Figure 1 shows a bio-absorbable material on a ceramic mandrel. This end cut has been made with a 266nm laser and it can be seen that this laser cut is as clean and straight as can be achieved with a 193nm excimer laser, typically used for this application. There are, of course, a few tricks, but it is possible to get nice cuts in this material, which actually has a decent absorption but is extremely thermally sensitive. As bio-absorbable stents replace metal stents, it may be possible to see hundreds of 266nm lasers in use on just this product. Figure 2 shows a 2D matrix code marked inside glass. Surface marks usually produce some micro-cracking or chipping even using UV lasers, but the 266nm laser allows us to actually mark inside the bulk material with a readable mark that does not cause stresses that propagate. Figure 3 shows Teflon that has been cut with a 266nm laser. Typically, this material has very low absorption at 266nm and shows a lot of melt when laser cut unless one goes to 193 nm or even better 157 nm. In this case, we can find processing conditions that allow us to get excimer quality cuts at much higher speeds and without the need for evacuation or purging of the optical path. Figure 4 shows two pictures of SS, 1.2-mils thick, with an entrance D of about 120 microns and a pitch of about 170 microns center-to-center. It is clear that the 355nm laser (a), while doing a good job, is far surpassed in quality using the 266nm laser (b). The same also applies for Figure 5 where we show the same holes and pitch made in 8-mil thick alumina ceramic. The comparison shots (Figures 4 and 5) were done using approximately the same spot size (about 15 microns) and energy density on target, scan speed, and so on, only using different wavelength DPSS lasers.
Figure 4. Stainless-steel cutting comparison: a) 355 nm and b) 266 nm.
In 2002 we wrote, “Give me a UV source with very short pulse length (1 ps or less) with high repetition rate (> 50 kHz), high power (> 10W), low M2, and with a flat top, collimated beam, all in a compact and reliable package.” All of these desires can now be met, although not all in the same package-yet. We have since altered our desires on the pulse length and we now think that we can live with a pulse length less than 1 ns and we have seen some very nice results using a 4ns pulse. For 266 nm, the 10W output power is not yet a commercial reality and from our discussions with various manufacturers it appears that, while everyone is always ‘looking to higher power,’ nobody is rushing headlong in this direction-at least they are not claiming to be. One might also extend the question to the 213nm quintupled wavelength and again it appears that nobody is working on this wavelength at all, mostly because there is not an identifiable near-term market where multiple units can be sold quickly and at high mark up. If we were to make our new wish list, we would only add to the above that we would like it all to be in a fiber laser configuration. In fact, we would be more than happy if we could get a UV fiber laser even if the pulse length is in the tens of nanoseconds range. UV fiber lasers are being worked on at present and this will become a reality, but they probably will not be a commercial reality for a couple years. 266nm beam shaping optics are a reality and this is the next step in our discovery.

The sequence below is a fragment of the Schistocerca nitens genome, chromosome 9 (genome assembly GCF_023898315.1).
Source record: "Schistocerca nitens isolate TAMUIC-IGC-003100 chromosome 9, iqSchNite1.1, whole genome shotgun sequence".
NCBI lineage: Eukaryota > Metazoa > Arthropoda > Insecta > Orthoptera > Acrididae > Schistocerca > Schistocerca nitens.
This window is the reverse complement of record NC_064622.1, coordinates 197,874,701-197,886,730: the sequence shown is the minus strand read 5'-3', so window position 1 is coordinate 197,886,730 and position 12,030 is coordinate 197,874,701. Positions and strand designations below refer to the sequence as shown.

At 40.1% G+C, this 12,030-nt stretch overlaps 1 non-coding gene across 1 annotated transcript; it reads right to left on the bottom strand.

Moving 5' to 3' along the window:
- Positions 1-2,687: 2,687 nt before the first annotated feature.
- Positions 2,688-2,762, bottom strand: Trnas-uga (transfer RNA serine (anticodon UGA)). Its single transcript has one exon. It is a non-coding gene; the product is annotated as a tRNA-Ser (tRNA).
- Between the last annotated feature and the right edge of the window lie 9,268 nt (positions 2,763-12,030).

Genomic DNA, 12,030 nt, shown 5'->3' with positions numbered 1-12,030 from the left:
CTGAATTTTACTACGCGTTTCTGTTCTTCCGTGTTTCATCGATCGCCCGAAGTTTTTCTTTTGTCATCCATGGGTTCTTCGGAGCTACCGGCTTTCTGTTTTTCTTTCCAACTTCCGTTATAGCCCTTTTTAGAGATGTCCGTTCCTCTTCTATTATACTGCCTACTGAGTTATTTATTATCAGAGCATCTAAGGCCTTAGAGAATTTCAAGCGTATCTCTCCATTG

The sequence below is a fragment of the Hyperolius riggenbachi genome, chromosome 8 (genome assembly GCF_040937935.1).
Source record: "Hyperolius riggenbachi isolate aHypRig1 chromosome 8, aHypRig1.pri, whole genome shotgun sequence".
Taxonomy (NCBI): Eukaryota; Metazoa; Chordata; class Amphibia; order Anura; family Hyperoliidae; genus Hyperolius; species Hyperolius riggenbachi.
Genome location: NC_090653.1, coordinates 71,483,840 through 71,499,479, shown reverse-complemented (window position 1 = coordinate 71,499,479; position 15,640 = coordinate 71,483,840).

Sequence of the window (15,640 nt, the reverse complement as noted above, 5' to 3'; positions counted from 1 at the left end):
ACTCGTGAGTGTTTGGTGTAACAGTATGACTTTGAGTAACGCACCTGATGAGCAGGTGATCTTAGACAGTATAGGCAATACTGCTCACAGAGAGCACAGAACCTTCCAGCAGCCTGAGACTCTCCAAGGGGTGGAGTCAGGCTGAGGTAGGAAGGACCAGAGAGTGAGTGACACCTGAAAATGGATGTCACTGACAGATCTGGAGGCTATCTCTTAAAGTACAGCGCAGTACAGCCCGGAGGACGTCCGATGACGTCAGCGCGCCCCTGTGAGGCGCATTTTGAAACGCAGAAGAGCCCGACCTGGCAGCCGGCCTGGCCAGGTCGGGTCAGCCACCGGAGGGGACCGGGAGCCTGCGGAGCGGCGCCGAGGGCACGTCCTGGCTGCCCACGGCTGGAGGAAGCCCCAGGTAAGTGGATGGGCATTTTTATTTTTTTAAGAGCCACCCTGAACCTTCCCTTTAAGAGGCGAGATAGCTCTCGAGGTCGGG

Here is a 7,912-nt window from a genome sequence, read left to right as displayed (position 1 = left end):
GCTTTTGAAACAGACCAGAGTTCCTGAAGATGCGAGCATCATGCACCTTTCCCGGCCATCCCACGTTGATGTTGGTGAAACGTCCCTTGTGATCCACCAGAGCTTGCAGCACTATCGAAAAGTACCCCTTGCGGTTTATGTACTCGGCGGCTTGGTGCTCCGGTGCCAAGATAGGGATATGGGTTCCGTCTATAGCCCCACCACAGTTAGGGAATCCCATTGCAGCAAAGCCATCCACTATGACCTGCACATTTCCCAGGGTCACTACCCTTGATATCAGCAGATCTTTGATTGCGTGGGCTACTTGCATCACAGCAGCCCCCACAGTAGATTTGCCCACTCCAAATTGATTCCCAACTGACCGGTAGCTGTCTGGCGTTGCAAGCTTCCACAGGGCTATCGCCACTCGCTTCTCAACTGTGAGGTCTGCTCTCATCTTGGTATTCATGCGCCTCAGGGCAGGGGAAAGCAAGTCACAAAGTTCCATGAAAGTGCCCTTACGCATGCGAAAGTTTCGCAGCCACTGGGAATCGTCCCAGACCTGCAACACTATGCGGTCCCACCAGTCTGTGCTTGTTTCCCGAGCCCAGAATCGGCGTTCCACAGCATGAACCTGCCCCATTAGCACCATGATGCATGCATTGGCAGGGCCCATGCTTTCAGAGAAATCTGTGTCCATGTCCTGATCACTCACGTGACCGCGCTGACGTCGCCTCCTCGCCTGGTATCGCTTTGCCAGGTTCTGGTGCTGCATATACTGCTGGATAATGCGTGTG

FIGURE 5. Alumina cutting comparison: a) 355 nm and b) 266 nm.
In conclusion, short wavelength, short pulse length laser processing is the name of the game in the high resolution world. There exist now several UV laser sources that can be used to address a variety of applications. Extension of the DPSS platform to include the 266nm wavelength has opened even more avenues than the 355nm lasers, such as glass marking and drilling, clean processing of medical devices-especially in materials that do not absorb well at longer wavelengths-near-burr-free thin metal processing and clean drilling of ceramics. We are always looking for the newest, coolest laser that allows us to address more customer requirements and hopefully the coming year will bring new toys.
Ronald D. Schaeffer, Ph.D, an ILS contributing editor, is chief executive officer, Gabor Kardos is applications manager, and Oleg Derkach, Ph.D., is applications scientist at PhotoMachining Inc. (www.photomachining.com).